Color can make or break the room—it can provide an energy boost, enlarge a small space, bring in light, and so much more. But choosing the right color, shade, and finish without the help of a designer or decorator can be difficult.
Color theorists, consultants, and industry experts suggest dividing colors into three manageable categories: pales, neutrals, and deeps.
Think of pales as those light and uplifting colors that are versatile and easy.
By contrast, deeps have a mysterious quality that intrigues with immediate character and domination over a room. Deeps create depth and intimacy in a space.
In between pales and deeps, are the neutrals; the earth tones. Earth tones can be combined for a calming effect by looking for a neutrals undertones, whether warm or cool, and combining neutrals from the same family.
How Lighting Will Affect Your Color
When it comes to color, lighting matters; and lighting is room specific. A south-facing room can make bright colors beam, whereas a north0facing room can cause a bright color to look more muted and cooler.
Because of that, it is suggested that you put samples on the walls of the rooms you intend to paint. Look at the samples in different lights, and at different times of day. Sun, overcast, and time of day will effect the color of your samples. So you’ll want to be sure that the color you’re considering is a color you’ll be happy with at all times of the day and night.
How to Decide On Your Sheen and Shine
After you’ve selected a color, the decisions continue. And selecting a sheen can be as important as selecting a color--the right color in the wrong sheen can really diminish the beauty of a newly finished room.
Sheens vary from dead flat (no shine) to high gloss (extreme shine). Generally, flats are great for ceilings, while gloss, semi-gloss and gloss look great on trim and doors. But in certain applications, a high gloss wall in a deep hue can add light to a room, while also enhancing the dramatic effect of the dark color. High Gloss on a Ceiling is another way to add flare to a room.
A note of caution though: high sheen finishes look best on near-perfect surfaces, which increases the amount of preparation necessary prior to painting. Shine tends to reveal flaws and imperfections in a substrate.
How to Select Color for Multiple Rooms
With some planning, color can be used to accentuate the architectural character of your home.
In a home with an open-concept floor plan, selecting different colors in different spaces can define those spaces and highlight interesting architecture. Alternatively, selecting similar colors in different shades or hues will bring an open-space together. A simple and easy way to ensure your home has a harmonious color palette is to select various shades of the same color, or of similar tones, as you pick colors from room to room.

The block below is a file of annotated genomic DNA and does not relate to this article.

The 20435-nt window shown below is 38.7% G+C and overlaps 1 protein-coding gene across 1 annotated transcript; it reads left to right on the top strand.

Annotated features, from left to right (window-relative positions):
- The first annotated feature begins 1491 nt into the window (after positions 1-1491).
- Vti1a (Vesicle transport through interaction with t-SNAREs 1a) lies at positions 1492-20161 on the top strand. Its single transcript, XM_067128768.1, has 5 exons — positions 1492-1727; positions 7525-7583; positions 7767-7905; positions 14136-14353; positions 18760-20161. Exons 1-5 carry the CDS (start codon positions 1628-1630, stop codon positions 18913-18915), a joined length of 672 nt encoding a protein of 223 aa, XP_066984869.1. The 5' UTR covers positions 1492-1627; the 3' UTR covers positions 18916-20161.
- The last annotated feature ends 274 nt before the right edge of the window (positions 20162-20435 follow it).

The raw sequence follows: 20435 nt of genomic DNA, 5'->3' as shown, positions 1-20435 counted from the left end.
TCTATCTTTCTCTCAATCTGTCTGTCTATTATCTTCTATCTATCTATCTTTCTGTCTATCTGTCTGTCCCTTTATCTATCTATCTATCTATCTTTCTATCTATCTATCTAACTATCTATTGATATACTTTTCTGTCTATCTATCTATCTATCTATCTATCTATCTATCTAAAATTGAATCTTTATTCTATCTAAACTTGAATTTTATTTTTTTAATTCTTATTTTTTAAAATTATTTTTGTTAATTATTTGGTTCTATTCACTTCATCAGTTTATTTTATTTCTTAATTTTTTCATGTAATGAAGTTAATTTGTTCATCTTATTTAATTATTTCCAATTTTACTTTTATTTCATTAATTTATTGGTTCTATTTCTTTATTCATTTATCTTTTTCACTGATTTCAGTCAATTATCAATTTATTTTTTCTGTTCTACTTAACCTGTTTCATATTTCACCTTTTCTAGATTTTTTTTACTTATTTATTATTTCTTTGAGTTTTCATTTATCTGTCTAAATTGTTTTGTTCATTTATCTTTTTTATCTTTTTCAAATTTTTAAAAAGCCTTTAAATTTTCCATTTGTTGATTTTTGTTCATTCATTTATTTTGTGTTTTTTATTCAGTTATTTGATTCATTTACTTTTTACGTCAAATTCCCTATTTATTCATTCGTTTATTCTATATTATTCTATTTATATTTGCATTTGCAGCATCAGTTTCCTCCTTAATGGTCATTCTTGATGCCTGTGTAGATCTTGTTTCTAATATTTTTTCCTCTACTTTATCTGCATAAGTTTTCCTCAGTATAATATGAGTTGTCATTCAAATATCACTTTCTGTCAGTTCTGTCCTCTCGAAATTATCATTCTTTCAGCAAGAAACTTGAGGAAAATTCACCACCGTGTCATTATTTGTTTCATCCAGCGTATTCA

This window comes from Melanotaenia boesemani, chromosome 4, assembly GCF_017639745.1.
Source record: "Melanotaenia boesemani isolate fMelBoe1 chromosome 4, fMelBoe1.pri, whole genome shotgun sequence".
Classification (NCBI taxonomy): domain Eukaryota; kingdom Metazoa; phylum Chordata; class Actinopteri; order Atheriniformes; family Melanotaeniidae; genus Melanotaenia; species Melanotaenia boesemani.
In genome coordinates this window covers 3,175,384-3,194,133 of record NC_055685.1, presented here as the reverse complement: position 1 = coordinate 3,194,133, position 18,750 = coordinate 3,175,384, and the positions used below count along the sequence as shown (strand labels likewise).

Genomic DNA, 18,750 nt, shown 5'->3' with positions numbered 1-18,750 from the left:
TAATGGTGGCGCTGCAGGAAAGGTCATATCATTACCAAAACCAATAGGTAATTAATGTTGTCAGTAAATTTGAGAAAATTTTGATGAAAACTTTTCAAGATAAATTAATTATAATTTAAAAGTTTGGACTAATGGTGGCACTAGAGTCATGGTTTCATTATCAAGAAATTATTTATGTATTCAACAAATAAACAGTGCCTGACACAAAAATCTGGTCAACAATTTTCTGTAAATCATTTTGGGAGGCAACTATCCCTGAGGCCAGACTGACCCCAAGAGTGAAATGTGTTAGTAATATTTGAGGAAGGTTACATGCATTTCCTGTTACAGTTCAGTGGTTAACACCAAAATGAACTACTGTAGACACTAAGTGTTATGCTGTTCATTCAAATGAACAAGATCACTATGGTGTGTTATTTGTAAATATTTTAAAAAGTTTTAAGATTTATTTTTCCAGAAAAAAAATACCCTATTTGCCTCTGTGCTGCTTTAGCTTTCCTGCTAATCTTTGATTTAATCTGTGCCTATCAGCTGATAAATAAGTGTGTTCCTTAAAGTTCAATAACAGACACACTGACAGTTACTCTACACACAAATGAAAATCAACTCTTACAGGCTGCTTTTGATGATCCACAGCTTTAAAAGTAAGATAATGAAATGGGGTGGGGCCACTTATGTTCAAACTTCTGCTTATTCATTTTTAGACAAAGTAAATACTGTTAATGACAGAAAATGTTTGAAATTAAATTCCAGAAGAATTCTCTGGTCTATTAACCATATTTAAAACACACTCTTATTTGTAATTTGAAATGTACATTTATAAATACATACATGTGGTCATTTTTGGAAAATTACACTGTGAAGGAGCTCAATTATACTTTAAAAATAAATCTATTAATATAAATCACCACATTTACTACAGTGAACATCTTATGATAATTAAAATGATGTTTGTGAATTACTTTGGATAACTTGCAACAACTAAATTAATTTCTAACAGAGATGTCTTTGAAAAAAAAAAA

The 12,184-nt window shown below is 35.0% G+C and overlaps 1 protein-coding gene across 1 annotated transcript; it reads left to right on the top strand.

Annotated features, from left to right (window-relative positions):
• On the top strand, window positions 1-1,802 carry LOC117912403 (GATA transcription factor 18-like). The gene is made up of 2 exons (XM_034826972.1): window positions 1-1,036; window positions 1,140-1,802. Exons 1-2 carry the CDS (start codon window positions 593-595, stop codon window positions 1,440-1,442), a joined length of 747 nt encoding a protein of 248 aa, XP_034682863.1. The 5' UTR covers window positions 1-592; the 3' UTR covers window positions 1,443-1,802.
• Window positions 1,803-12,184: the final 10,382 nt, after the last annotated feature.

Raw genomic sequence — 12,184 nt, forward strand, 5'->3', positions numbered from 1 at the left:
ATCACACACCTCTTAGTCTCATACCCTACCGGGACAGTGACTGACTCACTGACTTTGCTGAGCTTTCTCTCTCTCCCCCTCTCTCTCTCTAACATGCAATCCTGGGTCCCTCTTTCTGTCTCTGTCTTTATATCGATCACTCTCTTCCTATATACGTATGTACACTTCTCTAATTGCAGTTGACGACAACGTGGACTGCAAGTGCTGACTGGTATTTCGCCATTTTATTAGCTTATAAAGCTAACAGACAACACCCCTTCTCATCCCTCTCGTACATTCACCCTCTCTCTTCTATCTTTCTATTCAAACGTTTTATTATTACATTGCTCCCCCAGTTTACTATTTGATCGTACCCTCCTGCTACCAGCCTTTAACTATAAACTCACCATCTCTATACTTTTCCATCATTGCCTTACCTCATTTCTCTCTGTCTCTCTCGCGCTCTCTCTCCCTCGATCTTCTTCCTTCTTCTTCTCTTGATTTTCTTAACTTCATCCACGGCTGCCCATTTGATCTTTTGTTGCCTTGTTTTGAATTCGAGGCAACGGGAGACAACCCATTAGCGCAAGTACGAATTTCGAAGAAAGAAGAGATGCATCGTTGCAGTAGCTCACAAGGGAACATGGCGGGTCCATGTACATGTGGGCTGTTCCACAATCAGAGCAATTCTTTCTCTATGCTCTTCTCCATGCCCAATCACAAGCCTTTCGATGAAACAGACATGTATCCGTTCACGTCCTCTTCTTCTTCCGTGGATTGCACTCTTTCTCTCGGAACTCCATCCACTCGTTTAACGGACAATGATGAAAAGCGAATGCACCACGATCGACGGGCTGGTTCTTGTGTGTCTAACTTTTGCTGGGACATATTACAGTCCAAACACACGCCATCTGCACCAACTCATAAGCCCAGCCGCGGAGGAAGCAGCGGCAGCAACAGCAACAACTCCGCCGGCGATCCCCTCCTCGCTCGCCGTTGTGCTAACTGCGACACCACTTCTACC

Seek Professional Help—From a Color Selection professional
If you’re still stuck on which colors to choose for your home, or if you just need some reassurance that the colors you’ve chosen will look just as you hope they will—you have options there as well.
For a quick and easy view of what your color will look like in your home, use Sherwin Williams “ColorSnap Visualizer”. Using computer technology, you can upload a few photos of your room, select the color, and see that color on your walls!
ColorSnap does have its limitations though—first, you have to upload photos and then the color you see will be effected by the screen your viewing the color on. All screens display colors slightly differently—kind of like how different TV sets make the same shows and colors appear different from TV to TV. The difference is slight, so you will get a good idea of what the color will look like. But it won’t be exact.
For slightly more effort and not much more cost, you can buy some samples. It’s recommended that you put samples on each of the walls you intend to paint and make the samples large enough that you can truly get a feel for how the color will appear in you home—think a 4 feet x 4 feet box, NOT a 12 inch by 12 inch square.
Finally, if you really are having a difficult time even beginning to select a color. Or, if you’re like me an MUCH better at applying paint than selecting colors, you can hire a professional. Both Sherwin Williams and Benjamin Moore offer in-home consultations. Sherwin Williams offers in-home color consolations out of almost every retail store location. Benjamin Moore is a bit more limited; not every store has a consultant on staff, so you may have to call a few stores to find one that has a consultant on staff.
Alternatively, and especially if you have more to decide upon within your home than just colors, you could contact an interior designer. Designers tend to be more costly than color consultants, in part because they have a wide range of design and decorating knowledge. The drawback of that though is that some are better at color selection than others, so do your due diligence in vetting anyone you hire to help you select colors.
Happy color hunting!